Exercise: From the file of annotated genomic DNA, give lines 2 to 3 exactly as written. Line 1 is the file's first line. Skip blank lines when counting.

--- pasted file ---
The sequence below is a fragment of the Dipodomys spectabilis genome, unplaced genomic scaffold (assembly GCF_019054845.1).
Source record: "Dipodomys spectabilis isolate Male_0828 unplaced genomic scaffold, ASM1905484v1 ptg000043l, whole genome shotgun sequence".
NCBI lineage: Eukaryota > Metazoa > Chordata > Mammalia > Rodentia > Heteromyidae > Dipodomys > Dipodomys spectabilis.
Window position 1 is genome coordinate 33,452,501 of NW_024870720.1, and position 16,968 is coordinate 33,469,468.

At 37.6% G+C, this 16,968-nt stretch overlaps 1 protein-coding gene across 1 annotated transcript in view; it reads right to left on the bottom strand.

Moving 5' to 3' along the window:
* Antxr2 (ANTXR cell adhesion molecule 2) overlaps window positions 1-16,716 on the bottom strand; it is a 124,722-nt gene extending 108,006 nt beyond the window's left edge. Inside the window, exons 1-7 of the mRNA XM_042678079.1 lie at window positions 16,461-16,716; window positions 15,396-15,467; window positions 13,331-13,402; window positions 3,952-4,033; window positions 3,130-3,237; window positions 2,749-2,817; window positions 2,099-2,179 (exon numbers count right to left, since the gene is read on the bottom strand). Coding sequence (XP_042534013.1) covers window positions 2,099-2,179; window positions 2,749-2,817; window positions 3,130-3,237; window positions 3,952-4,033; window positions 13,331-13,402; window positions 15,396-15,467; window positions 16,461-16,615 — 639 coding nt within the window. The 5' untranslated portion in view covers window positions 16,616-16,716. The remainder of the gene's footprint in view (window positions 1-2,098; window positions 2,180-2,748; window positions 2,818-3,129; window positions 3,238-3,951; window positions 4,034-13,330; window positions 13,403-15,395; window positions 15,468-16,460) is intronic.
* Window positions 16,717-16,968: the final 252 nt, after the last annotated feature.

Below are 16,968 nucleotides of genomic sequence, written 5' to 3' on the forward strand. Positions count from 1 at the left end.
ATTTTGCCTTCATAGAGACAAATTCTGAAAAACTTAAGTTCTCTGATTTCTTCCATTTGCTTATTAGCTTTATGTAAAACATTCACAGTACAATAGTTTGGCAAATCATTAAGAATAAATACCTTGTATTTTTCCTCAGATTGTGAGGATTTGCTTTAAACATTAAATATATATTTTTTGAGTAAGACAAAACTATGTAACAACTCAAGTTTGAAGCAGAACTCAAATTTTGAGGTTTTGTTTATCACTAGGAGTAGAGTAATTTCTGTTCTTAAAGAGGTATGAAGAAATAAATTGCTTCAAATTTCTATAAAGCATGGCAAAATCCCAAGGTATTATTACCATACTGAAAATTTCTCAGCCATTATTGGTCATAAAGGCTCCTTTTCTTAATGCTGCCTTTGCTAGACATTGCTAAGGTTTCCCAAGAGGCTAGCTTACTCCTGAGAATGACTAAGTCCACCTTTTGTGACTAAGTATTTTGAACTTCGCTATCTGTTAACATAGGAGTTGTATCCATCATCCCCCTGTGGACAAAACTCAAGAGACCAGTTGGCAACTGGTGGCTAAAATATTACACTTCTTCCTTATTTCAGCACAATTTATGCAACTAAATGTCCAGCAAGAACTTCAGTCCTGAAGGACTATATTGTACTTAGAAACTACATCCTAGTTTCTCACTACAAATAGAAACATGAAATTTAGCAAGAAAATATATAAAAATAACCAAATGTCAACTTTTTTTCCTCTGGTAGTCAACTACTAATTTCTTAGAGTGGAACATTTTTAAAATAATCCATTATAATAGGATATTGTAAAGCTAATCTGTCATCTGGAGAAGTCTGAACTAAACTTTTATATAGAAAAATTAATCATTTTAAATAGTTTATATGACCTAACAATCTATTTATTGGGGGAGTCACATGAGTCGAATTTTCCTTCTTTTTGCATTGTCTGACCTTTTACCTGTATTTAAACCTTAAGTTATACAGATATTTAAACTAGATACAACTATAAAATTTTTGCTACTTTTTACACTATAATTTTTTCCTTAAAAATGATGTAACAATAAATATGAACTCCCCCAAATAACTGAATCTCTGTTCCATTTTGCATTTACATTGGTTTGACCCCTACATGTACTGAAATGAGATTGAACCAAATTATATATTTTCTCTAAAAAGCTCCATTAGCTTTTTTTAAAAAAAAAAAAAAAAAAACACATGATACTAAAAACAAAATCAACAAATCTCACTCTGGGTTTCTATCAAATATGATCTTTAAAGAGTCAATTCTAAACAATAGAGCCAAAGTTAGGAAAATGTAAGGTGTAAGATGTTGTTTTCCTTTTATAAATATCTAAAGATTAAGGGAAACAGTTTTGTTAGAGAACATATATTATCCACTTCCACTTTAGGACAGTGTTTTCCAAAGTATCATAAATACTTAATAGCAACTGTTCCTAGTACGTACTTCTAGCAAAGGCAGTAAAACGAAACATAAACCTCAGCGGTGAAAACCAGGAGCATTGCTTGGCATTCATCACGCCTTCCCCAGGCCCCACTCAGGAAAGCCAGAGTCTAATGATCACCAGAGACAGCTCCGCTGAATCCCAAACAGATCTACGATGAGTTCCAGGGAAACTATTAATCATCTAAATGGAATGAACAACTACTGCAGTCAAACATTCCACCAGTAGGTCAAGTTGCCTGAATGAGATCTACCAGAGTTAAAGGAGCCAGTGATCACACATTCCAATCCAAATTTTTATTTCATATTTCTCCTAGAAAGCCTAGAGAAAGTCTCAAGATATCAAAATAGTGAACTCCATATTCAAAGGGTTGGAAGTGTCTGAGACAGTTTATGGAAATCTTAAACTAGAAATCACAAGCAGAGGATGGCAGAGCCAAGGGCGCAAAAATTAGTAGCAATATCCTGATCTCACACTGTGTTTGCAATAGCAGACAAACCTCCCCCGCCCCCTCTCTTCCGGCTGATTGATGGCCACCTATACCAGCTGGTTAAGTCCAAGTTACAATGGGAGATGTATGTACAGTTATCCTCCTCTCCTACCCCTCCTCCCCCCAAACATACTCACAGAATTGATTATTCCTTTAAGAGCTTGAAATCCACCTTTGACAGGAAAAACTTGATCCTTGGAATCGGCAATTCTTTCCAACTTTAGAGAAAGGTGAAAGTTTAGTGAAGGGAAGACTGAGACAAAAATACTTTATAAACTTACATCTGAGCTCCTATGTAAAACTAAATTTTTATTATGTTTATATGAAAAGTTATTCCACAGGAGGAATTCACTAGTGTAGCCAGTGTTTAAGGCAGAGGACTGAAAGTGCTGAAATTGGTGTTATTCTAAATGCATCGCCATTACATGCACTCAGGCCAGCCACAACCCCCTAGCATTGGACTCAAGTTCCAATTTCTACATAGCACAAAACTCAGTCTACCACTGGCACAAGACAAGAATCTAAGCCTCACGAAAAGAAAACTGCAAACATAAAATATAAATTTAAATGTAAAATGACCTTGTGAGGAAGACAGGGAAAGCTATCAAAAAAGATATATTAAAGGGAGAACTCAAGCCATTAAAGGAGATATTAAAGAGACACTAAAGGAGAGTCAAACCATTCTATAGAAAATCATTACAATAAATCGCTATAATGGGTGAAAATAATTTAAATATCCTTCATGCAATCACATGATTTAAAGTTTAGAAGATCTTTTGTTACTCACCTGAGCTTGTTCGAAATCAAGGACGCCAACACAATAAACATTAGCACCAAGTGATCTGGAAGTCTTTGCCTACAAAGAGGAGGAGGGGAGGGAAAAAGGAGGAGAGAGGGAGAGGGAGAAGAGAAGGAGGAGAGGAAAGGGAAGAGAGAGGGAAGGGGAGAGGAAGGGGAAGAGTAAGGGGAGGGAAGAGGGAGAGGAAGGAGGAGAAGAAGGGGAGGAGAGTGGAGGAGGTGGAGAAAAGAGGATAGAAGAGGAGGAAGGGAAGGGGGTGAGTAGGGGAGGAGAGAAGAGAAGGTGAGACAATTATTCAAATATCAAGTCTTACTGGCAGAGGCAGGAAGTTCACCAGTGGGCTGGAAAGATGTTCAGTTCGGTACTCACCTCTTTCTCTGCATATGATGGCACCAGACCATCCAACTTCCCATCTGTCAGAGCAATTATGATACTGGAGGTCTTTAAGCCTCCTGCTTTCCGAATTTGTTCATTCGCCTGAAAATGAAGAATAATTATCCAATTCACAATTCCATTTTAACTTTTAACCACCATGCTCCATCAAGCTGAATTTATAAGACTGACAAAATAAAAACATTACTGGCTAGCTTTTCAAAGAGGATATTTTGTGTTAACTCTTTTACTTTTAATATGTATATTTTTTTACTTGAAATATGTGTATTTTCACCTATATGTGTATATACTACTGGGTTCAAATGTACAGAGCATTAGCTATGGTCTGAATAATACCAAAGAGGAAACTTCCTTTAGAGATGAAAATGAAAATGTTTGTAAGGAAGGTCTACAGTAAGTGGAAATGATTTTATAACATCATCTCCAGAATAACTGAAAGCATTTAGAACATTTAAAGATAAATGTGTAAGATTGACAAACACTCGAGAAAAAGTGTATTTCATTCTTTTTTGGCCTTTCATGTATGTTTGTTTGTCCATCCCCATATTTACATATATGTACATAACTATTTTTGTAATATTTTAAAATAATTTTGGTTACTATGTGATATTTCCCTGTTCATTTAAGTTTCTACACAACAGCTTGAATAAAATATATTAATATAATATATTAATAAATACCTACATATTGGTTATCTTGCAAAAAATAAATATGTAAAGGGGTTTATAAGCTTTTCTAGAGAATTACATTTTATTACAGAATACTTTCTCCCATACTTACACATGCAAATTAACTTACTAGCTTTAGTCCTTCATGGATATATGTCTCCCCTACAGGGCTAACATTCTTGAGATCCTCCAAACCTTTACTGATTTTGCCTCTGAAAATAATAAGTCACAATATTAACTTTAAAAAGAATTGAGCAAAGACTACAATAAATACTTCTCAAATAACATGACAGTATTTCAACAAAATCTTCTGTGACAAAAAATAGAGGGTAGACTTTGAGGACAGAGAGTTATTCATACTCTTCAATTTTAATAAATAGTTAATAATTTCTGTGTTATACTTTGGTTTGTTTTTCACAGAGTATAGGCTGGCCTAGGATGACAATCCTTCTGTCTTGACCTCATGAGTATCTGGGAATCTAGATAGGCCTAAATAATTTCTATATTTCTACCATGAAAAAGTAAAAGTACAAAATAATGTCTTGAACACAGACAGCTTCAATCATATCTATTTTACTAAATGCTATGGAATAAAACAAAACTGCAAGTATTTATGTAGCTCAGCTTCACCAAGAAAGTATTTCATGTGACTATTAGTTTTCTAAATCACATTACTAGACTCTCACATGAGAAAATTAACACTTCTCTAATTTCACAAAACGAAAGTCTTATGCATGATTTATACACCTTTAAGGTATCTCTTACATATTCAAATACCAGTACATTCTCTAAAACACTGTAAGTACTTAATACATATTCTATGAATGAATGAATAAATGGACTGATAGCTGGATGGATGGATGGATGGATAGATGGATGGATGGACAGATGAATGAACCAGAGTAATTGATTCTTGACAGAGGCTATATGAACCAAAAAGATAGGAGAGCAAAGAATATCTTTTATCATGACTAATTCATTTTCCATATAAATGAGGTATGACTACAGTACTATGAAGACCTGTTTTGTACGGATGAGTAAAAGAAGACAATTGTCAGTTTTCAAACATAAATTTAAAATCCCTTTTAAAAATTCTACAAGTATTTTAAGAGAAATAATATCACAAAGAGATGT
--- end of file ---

Source record: "Dipodomys spectabilis isolate Male_0828 unplaced genomic scaffold, ASM1905484v1 ptg000043l, whole genome shotgun sequence".
NCBI lineage: Eukaryota > Metazoa > Chordata > Mammalia > Rodentia > Heteromyidae > Dipodomys > Dipodomys spectabilis.